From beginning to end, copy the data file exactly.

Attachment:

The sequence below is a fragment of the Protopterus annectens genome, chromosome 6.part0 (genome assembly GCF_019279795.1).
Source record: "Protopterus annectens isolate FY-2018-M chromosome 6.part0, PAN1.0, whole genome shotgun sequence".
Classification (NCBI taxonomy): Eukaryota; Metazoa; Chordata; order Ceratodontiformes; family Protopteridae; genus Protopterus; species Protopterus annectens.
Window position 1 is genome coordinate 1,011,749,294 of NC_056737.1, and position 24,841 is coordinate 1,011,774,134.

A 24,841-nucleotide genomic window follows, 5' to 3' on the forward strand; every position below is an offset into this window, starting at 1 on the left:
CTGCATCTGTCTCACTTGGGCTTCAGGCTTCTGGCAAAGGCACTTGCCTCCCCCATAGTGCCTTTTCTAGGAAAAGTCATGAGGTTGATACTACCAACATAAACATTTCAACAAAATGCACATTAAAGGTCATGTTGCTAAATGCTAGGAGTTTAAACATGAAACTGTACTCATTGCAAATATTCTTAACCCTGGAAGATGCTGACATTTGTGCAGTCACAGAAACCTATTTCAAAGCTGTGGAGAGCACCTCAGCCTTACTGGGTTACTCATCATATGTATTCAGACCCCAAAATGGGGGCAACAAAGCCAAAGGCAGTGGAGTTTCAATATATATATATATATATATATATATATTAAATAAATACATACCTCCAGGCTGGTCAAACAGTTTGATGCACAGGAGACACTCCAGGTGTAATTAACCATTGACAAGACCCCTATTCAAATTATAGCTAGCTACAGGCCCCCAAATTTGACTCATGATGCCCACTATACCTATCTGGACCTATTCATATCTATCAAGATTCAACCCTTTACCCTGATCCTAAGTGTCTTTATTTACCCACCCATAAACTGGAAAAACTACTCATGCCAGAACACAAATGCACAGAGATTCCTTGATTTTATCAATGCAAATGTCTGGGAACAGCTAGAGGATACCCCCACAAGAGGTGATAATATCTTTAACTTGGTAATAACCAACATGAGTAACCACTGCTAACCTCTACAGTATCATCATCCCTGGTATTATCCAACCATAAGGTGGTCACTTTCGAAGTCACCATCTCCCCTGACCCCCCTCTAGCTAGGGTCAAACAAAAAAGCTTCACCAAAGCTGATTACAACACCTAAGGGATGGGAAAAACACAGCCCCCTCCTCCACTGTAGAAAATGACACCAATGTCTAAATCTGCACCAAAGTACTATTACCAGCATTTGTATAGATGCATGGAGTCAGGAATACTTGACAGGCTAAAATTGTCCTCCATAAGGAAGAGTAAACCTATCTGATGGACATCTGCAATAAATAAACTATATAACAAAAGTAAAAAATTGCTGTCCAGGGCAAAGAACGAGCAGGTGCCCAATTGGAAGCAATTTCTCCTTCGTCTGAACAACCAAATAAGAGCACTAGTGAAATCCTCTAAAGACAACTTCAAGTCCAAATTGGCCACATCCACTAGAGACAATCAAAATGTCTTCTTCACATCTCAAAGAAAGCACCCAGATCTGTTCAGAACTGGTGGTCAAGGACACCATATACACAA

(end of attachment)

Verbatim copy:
The sequence below is a fragment of the Protopterus annectens genome, chromosome 6.part0 (genome assembly GCF_019279795.1).
Source record: "Protopterus annectens isolate FY-2018-M chromosome 6.part0, PAN1.0, whole genome shotgun sequence".
Classification (NCBI taxonomy): Eukaryota; Metazoa; Chordata; order Ceratodontiformes; family Protopteridae; genus Protopterus; species Protopterus annectens.
Window position 1 is genome coordinate 1,011,749,294 of NC_056737.1, and position 24,841 is coordinate 1,011,774,134.

A 24,841-nucleotide genomic window follows, 5' to 3' on the forward strand; every position below is an offset into this window, starting at 1 on the left:
CTGCATCTGTCTCACTTGGGCTTCAGGCTTCTGGCAAAGGCACTTGCCTCCCCCATAGTGCCTTTTCTAGGAAAAGTCATGAGGTTGATACTACCAACATAAACATTTCAACAAAATGCACATTAAAGGTCATGTTGCTAAATGCTAGGAGTTTAAACATGAAACTGTACTCATTGCAAATATTCTTAACCCTGGAAGATGCTGACATTTGTGCAGTCACAGAAACCTATTTCAAAGCTGTGGAGAGCACCTCAGCCTTACTGGGTTACTCATCATATGTATTCAGACCCCAAAATGGGGGCAACAAAGCCAAAGGCAGTGGAGTTTCAATATATATATATATATATATATATATATTAAATAAATACATACCTCCAGGCTGGTCAAACAGTTTGATGCACAGGAGACACTCCAGGTGTAATTAACCATTGACAAGACCCCTATTCAAATTATAGCTAGCTACAGGCCCCCAAATTTGACTCATGATGCCCACTATACCTATCTGGACCTATTCATATCTATCAAGATTCAACCCTTTACCCTGATCCTAAGTGTCTTTATTTACCCACCCATAAACTGGAAAAACTACTCATGCCAGAACACAAATGCACAGAGATTCCTTGATTTTATCAATGCAAATGTCTGGGAACAGCTAGAGGATACCCCCACAAGAGGTGATAATATCTTTAACTTGGTAATAACCAACATGAGTAACCACTGCTAACCTCTACAGTATCATCATCCCTGGTATTATCCAACCATAAGGTGGTCACTTTCGAAGTCACCATCTCCCCTGACCCCCCTCTAGCTAGGGTCAAACAAAAAAGCTTCACCAAAGCTGATTACAACACCTAAGGGATGGGAAAAACACAGCCCCCTCCTCCACTGTAGAAAATGACACCAATGTCTAAATCTGCACCAAAGTACTATTACCAGCATTTGTATAGATGCATGGAGTCAGGAATACTTGACAGGCTAAAATTGTCCTCCATAAGGAAGAGTAAACCTATCTGATGGACATCTGCAATAAATAAACTATATAACAAAAGTAAAAAATTGCTGTCCAGGGCAAAGAACGAGCAGGTGCCCAATTGGAAGCAATTTCTCCTTCGTCTGAACAACCAAATAAGAGCACTAGTGAAATCCTCTAAAGACAACTTCAAGTCCAAATTGGCCACATCCACTAGAGACAATCAAAATGTCTTCTTCACATCTCAAAGAAAGCACCCAGATCTGTTCAGAACTGGTGGTCAAGGACACCATATACACAA